Cordelia's actions seem to have resulted in Lorne's death, which was a dark way to end the episode. I can only assume he's really dead, which is horrible because I really loved that character. I suppose it was a way to show the characters and the viewers that despite all earlier humor, this is a dangerous place, and very bad things will indeed happen there.

Are they really going to pull it all together and get back home in the final episode?



Thoughts before watching both season finales: I've actually been putting off watching these. I could have watched them last night, but I'm starting to feel like it's all going too fast, and I want more time to think before I find out what happens. I'm also apprehensive about both of these episodes coming up. Based on the way things have been going this season, I don't have that sense of excitement about finding how they are going to wrap up all of the plot lines, defeat the baddies, and end on a hopeful note, like I did in the other seasons. Because deep down, I'm not sure I believe that's what will happen here. I think there will be some resolution, but I'm not sure everything will be resolved, and I'm guessing some things will be resolved in ways that make everyone's lives worse.

So I don't have such a good feeling about this at the moment, and I'm almost dreading finding out what "the gift" means, and who else is going to die, and how Angel is going to pull it together again, and everything. I still have a suspicion that Buffy is going to die here and that it won't be as simple to bring her back as it was back in season 1.

Well, on the bright side, I won't have to wait four months to find out what happens next, will I?

BtVS 22: The Gift
[Buffy must square off against a true god when Glory prepares to use Dawn to break down the walls between the dimensions and unleash Hell on Earth.]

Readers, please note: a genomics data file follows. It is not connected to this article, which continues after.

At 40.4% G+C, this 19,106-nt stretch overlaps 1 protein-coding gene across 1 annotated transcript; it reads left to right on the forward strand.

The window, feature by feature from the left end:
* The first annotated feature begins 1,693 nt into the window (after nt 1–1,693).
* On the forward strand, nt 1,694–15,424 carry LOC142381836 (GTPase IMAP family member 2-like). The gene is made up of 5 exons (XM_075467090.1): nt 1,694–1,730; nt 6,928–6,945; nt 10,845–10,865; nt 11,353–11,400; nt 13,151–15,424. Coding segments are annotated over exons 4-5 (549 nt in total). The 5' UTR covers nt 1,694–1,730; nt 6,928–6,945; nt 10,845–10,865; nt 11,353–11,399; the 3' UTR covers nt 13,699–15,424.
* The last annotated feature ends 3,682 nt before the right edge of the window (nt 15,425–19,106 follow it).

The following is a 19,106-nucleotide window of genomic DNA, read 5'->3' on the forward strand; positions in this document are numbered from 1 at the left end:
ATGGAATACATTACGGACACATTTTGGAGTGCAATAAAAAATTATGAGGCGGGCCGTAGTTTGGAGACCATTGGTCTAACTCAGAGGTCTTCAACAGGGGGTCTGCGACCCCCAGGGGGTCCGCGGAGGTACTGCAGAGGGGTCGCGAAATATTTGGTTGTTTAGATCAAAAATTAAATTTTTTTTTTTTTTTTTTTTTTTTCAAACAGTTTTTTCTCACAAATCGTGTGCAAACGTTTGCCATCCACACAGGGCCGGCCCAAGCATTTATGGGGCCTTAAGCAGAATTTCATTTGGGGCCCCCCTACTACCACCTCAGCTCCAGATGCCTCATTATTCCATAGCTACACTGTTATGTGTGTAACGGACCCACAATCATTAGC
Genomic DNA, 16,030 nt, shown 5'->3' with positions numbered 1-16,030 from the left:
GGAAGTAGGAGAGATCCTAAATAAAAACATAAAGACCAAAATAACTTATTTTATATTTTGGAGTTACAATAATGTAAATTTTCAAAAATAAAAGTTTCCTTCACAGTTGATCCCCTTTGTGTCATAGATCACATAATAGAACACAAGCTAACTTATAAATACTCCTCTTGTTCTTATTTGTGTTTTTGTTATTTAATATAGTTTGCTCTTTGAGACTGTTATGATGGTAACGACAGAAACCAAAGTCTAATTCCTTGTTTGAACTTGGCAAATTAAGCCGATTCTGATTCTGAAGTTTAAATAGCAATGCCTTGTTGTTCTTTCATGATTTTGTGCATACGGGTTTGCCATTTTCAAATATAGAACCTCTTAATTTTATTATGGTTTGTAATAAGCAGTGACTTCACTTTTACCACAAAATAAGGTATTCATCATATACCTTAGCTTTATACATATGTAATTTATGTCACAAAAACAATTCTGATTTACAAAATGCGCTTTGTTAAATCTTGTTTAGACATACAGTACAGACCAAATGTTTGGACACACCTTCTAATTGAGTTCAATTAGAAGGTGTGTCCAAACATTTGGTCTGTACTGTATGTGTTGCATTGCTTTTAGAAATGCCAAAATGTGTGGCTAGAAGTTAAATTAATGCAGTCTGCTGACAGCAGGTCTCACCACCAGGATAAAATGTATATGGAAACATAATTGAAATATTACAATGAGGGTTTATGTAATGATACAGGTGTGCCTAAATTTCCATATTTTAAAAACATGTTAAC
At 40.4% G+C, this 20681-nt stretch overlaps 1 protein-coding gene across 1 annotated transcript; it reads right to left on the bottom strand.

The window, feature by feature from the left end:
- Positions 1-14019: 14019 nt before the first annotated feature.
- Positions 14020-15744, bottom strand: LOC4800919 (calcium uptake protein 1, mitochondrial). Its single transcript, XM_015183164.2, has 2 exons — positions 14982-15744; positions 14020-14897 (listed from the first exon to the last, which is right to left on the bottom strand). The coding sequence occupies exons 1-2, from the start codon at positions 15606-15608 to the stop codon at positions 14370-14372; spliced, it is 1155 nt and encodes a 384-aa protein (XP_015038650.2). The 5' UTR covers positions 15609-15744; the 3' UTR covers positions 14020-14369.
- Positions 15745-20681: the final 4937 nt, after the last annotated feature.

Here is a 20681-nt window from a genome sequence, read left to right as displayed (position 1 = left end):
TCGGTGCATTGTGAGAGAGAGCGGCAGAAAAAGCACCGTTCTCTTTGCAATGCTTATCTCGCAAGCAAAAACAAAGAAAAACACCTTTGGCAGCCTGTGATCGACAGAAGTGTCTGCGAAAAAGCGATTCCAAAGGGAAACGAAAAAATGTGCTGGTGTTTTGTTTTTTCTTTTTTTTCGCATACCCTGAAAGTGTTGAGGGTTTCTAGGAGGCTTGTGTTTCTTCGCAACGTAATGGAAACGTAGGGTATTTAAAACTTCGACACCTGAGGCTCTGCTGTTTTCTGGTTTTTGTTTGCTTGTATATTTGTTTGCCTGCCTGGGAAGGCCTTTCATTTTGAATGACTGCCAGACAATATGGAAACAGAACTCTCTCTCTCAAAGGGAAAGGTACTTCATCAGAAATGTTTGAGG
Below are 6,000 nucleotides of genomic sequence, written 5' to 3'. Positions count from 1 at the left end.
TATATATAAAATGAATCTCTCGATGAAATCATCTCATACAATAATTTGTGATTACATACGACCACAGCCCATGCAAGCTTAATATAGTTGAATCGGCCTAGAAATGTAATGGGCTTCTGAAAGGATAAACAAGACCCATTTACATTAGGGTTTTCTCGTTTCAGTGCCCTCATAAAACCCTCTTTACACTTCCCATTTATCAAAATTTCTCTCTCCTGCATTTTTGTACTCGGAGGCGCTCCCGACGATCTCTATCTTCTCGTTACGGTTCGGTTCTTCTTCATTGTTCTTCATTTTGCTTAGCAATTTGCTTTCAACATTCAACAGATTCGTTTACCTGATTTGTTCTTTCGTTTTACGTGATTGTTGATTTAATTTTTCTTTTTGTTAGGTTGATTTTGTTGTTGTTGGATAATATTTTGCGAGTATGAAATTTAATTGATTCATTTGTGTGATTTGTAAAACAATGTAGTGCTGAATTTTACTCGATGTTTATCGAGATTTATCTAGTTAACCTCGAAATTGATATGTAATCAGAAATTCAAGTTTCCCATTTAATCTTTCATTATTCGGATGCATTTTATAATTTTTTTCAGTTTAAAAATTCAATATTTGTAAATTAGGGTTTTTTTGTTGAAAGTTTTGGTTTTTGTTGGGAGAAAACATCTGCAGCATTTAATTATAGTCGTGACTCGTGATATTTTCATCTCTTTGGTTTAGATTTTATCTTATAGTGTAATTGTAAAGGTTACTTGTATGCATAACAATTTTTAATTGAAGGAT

Oh, boy. So I was right about the dying part.

The moment she said, "Dawn is made of me", I knew that was what was going to have to happen. That, and the fact that everyone in the episode had a chance to say goodbye to Buffy and make their amends in whatever way they needed to. And she got to say hers as well, and in the end she really seemed at peace with what she had to do. The ending, when they were all staring at her body and it was starting to sink in that she was dead -- that was sort of beautiful to watch. From Giles's stunned disbelief to Spike's disintegration into sobs, with the voiceover of Buffy's goodbye over the music, it was all beautiful. And then ending with a shot of the tombstone, wow.

Maybe this isn't killing me like it should, because I know she isn't going to stay dead. But I can't help but wonder what people thought when they watched this when it aired. Did they know the show would be back for a sixth season? Did people think Buffy was dead for good?

It was interesting how this episode tied in so many things that happened over the season, with the glowing orb thingie from back at the beginning playing a role, Tara's Glory-induced madness and Willow's zeal to cure it becoming important, and even the Buffy robot being a crucial part of the plan.

It was also great to see Spike get reinvited to Buffy's house and that he got to tell her that he loved her even though he knew she wouldn't love him back. Of course, now I'm worried that he said that to the Buffy robot and not the real Buffy. Could the robot have invited him in, though? And is it just me, or are they making Spike look cuter every episode? He's always looked a bit rough and wiry, but in the last couple of episodes they seem to have softened him a bit. His make-up isn't as harsh and his hair is messier and not so plastic-looking, and he looks weirdly younger than he has before. Overall, he just seems more human, for lack of a better word. When he was standing on Buffy's doorstep, he almost looked like he did as William, sitting on the couch all those years ago, professing his love to a woman who was about to reject him. Was that meant to be a parallel? The apprehensive look on his face was the same, and then it melted away into something almost boyishly happy when Buffy said, "Come in, Spike." And when he said, "I know I'm a monster, but you treat me like a man", I wanted to hug him. I really hope that was the real Buffy. I think it had to be. Joss doesn't seem to twist the knife like that, even when he could.